The World Social Forum (WSF) concluded yesterday in Belém, Brazil. Over 130,000 grassroots activists and members of civil society groups from all over the globe gather each year to present alternatives to the concurrent World Economic Forum in Davos, Switzerland.
The WSF, which is based in a concept of social justice, hosted discussions on topics ranging from the global economic crisis to environmental preservation to Indigenous issues and even vegetarianism. Socially conscious people met to “coordinate strategies and build partnerships,” share in cultural events, and make their voices heard by the many leaders in attendance.
One participant said:
We’re pointing out things that the developed nations don’t want to see. This is a scream of hope from the bottom, to say that we’re here and we want to change things.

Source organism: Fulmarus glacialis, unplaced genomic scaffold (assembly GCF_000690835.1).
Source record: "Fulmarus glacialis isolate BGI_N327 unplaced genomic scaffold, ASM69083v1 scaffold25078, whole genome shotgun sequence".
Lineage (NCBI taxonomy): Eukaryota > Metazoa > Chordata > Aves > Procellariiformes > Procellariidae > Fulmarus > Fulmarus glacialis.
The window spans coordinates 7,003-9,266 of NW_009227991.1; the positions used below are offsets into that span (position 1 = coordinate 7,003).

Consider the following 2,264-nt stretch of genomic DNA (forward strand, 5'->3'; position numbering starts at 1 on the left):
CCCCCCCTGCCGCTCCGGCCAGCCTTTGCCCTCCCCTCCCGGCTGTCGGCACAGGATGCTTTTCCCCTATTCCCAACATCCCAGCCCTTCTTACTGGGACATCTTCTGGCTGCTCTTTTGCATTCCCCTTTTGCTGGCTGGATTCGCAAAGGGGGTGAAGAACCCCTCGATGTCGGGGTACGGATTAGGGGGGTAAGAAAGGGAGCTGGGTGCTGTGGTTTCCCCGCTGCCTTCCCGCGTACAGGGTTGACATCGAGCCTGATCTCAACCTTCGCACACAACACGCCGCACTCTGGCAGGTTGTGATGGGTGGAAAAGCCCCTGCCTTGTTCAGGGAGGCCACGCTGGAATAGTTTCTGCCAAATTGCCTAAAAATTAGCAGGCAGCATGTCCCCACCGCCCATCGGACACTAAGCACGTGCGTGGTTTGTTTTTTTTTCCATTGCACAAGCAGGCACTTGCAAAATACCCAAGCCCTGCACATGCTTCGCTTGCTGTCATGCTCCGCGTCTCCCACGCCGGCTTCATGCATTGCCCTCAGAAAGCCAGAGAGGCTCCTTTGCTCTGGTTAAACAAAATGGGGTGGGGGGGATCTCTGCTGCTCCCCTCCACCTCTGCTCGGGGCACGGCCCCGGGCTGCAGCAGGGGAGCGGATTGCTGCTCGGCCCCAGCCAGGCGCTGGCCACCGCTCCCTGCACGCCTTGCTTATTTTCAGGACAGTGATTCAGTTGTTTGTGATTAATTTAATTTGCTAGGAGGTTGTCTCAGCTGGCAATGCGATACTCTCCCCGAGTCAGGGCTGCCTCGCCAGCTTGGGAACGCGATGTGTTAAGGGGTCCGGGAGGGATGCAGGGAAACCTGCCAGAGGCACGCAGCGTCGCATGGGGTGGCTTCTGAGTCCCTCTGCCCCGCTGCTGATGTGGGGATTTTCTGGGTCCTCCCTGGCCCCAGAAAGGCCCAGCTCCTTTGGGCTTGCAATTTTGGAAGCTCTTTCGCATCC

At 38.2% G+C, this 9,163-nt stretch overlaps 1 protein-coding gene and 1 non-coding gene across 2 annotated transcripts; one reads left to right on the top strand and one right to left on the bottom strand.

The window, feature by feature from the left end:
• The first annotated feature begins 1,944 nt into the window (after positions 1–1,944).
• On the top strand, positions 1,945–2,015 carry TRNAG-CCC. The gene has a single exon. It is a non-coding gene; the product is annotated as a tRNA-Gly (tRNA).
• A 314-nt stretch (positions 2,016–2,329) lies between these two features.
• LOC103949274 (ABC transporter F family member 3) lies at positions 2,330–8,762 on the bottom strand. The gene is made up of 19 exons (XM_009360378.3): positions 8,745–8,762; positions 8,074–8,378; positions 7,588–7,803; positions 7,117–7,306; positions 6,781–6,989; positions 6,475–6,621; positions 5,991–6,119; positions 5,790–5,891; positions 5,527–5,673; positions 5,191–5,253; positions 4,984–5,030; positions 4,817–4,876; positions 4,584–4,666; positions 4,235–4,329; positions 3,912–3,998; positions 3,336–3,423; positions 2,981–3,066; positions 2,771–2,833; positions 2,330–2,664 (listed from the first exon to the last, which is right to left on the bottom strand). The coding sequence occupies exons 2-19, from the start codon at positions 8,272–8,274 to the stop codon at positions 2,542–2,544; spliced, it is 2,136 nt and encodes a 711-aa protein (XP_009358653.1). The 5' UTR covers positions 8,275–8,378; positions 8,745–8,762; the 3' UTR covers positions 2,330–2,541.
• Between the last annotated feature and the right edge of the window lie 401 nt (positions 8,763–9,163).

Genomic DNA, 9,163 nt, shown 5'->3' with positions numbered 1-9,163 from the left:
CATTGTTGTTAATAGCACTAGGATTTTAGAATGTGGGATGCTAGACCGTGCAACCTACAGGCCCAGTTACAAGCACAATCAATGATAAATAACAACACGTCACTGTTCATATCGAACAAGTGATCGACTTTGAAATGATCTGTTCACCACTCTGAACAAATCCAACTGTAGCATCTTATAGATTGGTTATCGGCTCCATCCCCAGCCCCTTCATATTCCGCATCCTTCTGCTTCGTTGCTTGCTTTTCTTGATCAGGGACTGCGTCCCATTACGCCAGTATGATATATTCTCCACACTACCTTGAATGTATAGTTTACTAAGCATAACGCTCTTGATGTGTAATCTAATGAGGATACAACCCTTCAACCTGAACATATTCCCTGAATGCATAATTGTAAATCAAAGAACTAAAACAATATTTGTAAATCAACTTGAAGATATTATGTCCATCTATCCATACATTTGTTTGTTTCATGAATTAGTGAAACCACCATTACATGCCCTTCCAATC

-Luiz Miguel Fernandez Vega, 28, León, Mexico
Several resolutions were adopted to remedy current crises and advance the cause of social justice. These include:
- Nationalization of banks
- No reduction of salaries at enterprises hit by the economic crisis
- Energy and food sovereignty for the poor
- Withdrawal of foreign troops from Iraq and Afghanistan
- Sovereignty and autonomy for Indigenous peoples
- The right to land, decent work, education, and health for all
- Democratization of media and knowledge
The ambitious aims of the WSF seem to be coming into sharper focus as the world changes and old political and economic paradigms are shifting. Many participants came away from the Forum with a renewed sense of hope that “another world is possible,” and that they can help make it happen.